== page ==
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Long Island Republicans are pushing new energy plan to combat rising costs

Senate Minority Leader Robert Ortt, R-Lockport.
Hans Pennink
Senate Minority Leader Robert Ortt, R-Lockport.

With rising natural gas prices on the horizon, New York State Senate Minority Leader Rob Ortt, R-Lockport, unveiled a new plan to combat increasing energy costs on Long Island.

The GOP plan includes tax credit for homeowners, and repealing hidden energy taxes. At this time last year, the average home heating oil price per gallon on Long Island was $3.45. The island’s current average is $4.76, compared to the statewide average of $4.75.

According to the New York State Energy Research and Development Authority, the island’s heating oil prices reached $6 per gallon over the summer, a recent all-time high. Nearly half of Suffolk County residents use oil to heat their homes, according to state data.

“Following a summer of record high gas prices, families and businesses are facing even higher bills for heat and electricity this winter — and for winters to come — due to extreme energy policies being imposed by one party rule in Albany,” Ortt said.

He signals that home heating costs have emerged as a campaign issue that some Republican candidates feel could help them take back the state Legislature in the November midterm elections.

The proposal also includes a required cost-benefit analysis for state climate plans, which mandates new buildings, vehicles and other infrastructure to find ways to reduce reliance on fossil fuels.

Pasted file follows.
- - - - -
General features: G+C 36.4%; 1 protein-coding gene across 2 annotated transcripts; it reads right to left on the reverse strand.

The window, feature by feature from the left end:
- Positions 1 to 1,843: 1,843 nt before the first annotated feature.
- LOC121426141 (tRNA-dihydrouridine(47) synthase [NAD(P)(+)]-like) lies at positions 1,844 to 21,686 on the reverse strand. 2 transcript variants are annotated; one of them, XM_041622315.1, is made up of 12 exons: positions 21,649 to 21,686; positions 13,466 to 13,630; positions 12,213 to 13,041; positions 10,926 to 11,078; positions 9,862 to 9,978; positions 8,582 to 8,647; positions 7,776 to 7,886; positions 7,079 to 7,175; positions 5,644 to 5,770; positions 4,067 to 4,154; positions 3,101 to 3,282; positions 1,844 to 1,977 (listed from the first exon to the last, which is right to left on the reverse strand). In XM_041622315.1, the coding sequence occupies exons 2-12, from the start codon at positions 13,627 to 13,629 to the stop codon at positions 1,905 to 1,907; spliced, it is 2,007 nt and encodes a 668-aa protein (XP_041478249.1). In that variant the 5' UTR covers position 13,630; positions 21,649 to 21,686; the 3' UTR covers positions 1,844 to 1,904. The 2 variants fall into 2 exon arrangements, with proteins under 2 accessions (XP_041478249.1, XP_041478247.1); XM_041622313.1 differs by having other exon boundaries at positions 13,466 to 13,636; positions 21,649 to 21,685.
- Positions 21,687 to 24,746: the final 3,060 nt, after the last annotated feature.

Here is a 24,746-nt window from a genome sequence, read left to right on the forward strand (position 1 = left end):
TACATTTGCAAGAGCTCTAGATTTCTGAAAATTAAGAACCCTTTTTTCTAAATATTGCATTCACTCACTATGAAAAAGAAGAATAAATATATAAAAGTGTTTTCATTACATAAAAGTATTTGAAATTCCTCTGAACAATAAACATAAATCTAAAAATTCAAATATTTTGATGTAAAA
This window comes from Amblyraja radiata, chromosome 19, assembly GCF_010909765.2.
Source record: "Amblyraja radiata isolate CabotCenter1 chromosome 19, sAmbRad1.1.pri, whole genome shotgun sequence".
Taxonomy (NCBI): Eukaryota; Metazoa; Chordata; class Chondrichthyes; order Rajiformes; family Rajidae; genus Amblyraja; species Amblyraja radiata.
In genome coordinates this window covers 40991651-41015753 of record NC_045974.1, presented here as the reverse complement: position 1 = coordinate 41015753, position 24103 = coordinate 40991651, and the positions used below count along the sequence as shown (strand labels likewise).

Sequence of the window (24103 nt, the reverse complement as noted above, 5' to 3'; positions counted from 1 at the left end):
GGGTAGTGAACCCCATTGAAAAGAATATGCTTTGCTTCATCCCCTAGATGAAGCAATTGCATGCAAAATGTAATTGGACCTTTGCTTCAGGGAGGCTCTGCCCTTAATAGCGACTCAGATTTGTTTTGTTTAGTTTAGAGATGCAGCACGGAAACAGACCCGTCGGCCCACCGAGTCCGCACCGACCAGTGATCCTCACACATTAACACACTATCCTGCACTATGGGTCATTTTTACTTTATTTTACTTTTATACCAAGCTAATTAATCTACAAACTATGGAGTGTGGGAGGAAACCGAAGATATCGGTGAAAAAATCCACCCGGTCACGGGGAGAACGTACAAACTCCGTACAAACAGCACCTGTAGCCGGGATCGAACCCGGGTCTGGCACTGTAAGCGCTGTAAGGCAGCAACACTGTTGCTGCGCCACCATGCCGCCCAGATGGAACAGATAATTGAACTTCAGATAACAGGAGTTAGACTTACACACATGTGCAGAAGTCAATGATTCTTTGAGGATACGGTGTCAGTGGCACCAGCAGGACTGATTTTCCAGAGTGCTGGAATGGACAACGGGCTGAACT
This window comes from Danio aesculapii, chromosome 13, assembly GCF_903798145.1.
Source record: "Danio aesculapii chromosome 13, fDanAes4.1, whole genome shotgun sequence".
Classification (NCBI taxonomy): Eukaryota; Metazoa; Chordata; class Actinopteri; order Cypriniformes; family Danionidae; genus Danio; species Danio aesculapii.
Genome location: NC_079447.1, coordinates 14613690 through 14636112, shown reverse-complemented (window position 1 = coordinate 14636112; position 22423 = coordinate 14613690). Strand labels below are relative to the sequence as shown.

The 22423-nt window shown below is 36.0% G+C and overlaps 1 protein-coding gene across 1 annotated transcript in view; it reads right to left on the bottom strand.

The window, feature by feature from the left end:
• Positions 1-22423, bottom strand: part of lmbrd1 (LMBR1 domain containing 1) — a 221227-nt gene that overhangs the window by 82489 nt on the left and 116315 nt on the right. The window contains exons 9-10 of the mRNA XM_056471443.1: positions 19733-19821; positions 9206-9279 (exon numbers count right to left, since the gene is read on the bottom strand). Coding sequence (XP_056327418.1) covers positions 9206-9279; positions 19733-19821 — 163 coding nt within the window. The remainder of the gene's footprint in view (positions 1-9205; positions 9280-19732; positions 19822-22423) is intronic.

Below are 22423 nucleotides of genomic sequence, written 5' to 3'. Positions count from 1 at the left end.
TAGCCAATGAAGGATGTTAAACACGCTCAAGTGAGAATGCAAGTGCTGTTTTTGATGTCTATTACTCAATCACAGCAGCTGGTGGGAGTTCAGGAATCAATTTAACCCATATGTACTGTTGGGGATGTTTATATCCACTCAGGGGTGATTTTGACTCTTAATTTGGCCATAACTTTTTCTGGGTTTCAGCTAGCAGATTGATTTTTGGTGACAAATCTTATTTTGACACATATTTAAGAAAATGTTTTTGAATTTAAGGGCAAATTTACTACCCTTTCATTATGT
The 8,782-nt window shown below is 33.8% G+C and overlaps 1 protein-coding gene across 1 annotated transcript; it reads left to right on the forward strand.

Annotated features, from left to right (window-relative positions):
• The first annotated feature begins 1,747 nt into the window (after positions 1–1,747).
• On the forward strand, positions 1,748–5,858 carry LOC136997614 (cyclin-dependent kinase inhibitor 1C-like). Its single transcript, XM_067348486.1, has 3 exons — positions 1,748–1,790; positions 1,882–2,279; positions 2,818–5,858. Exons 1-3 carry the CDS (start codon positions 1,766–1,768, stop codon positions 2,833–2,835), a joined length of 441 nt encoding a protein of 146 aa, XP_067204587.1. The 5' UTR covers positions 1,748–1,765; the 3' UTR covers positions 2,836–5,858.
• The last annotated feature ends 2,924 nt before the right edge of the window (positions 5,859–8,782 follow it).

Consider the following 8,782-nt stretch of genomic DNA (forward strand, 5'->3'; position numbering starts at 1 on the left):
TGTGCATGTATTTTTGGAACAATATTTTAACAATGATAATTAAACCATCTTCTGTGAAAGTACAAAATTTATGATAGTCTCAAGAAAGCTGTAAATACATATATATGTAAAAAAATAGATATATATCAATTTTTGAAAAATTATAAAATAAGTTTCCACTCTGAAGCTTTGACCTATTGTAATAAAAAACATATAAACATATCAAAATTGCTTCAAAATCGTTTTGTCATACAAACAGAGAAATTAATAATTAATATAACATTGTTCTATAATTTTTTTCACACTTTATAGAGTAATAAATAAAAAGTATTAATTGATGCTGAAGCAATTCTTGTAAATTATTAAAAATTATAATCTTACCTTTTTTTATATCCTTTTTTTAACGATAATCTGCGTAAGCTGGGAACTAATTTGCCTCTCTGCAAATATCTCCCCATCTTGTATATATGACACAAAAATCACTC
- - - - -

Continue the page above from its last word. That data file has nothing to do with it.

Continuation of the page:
Ortt was joined on Tuesday by Republican incumbents and candidates for state Senate.

“At a time when Long Island families are paying more for just about everything, thanks to record inflation, Albany’s mandates and hidden taxes are making the problem even worse,” said State Senator Alexis Weik, R-Islip, who is running for reelection.

While “hidden taxes,” like taxes on a company’s gross receipts, provide a stable source of revenue for the state government, they are frequently blamed for New York’s high energy costs, and often do not appear on residential power bills.

Nevertheless, state Senator Phil Boyle, R-Bay Shore, who is not running for reelection, blamed Democrats for not focusing on these issues.

“The Long Island Democrats in the Senate need to remember who they represent. You’re listening to your colleagues in the city. They don’t have a lot of homes in there," he said. "We do. We pay high energy costs, that's why we need to pass this plan.”

Ortt claimed that new climate proposals from Democrats would not only increase energy costs but also living expenses on Long Island, making it too costly for people to live in New York. That includes new measures approved by Governor Kathy Hochul and other Democrats that would outlaw the sale of new gas-powered vehicles by 2035 — which Ortt suggests would further drive up energy costs.

“New Yorkers deserve a right to know who’s going to pay and how much it’s going to cost,” Ortt said. “Many of my colleagues across the aisle, they are actually pushing forward policies that are going to only exacerbate this issue and make it even less affordable for New Yorkers.”

Emily is a former news intern at WSHU.